Providing researchers, payers and hospital administrators with a tool that allows them to retrospectively estimate PE patients’ predicted early complication risk may facilitate epidemiologic research and aid them in making future resource utilization more efficient. The In-hospital Mortality for PulmonAry embolism using Claims daTa (IMPACT) prediction rule was derived  and subsequently validated in multiple external administrative databases for this purpose [7, 8] and has shown prognostic accuracy for predicting in-hospital mortality similar to that of the PE severity index (PESI), simplified PESI (sPESI) and Hestia criteria. However, sparse data supporting IMPACT’s ability to predict 30-day post-PE mortality and other complications are available . Here, we sought to externally validate IMPACT’s accuracy for predicting in-hospital and 30-day outcomes using administrative claims data contained in the Optum Research Database.
The preparation of this research report was in accordance with the Transparent Reporting of a multivariable prediction model for Individual Prognosis Or Diagnosis (TRIPOD) statement .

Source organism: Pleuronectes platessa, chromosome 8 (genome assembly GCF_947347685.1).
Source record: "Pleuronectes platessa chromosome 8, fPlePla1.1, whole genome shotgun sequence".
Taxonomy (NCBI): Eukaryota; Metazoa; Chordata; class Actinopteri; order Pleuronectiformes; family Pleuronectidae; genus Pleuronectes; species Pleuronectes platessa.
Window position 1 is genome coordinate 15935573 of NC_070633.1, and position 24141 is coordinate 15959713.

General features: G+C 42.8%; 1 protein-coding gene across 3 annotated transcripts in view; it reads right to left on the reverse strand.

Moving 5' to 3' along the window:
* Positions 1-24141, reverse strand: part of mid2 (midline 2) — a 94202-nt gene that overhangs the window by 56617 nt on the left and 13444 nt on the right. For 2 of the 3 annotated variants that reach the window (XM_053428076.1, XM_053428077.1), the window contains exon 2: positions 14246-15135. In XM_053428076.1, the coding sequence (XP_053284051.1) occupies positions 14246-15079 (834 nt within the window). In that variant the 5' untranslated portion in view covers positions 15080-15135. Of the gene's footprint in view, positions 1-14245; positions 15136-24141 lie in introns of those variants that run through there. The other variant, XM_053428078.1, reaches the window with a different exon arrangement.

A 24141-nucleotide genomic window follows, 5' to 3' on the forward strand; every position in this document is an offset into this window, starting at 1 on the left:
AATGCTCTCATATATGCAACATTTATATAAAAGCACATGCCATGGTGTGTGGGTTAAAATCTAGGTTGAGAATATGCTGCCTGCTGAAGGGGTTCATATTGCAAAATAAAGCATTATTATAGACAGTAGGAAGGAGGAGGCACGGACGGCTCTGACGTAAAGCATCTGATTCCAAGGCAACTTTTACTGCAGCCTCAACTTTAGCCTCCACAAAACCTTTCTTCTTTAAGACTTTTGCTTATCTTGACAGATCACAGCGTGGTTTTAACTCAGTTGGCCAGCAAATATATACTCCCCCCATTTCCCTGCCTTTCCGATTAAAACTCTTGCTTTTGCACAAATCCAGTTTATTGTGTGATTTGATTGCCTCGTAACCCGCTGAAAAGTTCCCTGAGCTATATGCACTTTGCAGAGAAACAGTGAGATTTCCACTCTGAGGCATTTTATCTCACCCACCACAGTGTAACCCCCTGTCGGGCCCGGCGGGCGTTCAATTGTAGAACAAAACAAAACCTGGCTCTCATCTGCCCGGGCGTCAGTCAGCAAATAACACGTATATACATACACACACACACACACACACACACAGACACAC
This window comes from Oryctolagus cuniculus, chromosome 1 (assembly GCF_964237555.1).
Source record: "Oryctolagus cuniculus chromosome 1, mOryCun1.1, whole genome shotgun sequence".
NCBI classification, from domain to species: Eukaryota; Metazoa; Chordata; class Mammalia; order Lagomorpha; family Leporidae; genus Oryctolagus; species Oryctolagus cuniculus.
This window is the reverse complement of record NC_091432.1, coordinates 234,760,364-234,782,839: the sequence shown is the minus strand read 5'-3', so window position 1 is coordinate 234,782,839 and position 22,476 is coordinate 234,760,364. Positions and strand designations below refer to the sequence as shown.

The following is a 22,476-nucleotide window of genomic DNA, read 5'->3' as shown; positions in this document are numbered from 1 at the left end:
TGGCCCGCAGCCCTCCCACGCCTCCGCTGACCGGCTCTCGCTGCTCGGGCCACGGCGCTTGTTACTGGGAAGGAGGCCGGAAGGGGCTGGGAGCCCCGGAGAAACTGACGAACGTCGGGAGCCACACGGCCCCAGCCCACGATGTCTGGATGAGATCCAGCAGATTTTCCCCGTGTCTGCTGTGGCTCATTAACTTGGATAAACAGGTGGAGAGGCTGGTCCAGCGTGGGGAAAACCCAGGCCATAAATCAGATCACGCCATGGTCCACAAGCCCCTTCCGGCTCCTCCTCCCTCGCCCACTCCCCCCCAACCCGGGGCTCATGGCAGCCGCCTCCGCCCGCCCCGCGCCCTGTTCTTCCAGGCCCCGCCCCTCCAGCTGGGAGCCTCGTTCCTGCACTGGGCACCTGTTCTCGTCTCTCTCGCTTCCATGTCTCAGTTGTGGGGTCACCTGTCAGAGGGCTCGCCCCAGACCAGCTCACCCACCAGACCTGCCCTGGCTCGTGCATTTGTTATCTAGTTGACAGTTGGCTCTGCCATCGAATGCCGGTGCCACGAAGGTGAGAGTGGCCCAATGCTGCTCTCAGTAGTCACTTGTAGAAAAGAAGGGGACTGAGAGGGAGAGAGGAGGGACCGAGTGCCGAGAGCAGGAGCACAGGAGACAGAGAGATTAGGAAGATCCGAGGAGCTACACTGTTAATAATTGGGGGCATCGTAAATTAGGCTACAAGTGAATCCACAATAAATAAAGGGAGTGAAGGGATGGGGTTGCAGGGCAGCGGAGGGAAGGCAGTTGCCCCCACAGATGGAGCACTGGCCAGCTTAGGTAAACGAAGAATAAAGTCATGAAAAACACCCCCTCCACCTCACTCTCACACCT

Our analysis used claims data from the Optum Research Database spanning January 2008 through March 2015. The Optum Research Database contains de-identified claims data from commercial and Medicare Advantage health plan patients and links administrative enrollment data with medical (physician, facility) and pharmacy claims . Since this study utilized only de-identified patient level data via methods consistent with Health Insurance Portability and Accountability Act (HIPAA) privacy and security requirements (i.e., individual medical records or identities were not disclosed), institutional review board oversight was not required.
We included adult patients with an International Classification of Diseases, ninth-edition, Clinical Modification (ICD-9-CM) diagnosis code for PE (415.1x) in the primary position or with a secondary diagnosis code for PE along with a primary code for a PE-related complications (respiratory failure [518.81], cardiogenic shock [785.51], cardiac arrest [427.5], secondary pulmonary hypertension [416.8], syncope [780.2], thrombolysis [99.10] or intubation/mechanical ventilation [96.04, 96.05, 96.70–96.72]). Additional inclusion criteria consisted of continuous medical and prescription coverage for ≥6-months prior and 3-months post-study discharge or until death. Patients transferred from another healthcare facility were excluded as determination of low-risk status by clinicians is typically performed at the time of initial PE assessment. In addition, including transfer patients would have biased our estimates of hospital length-of-stay.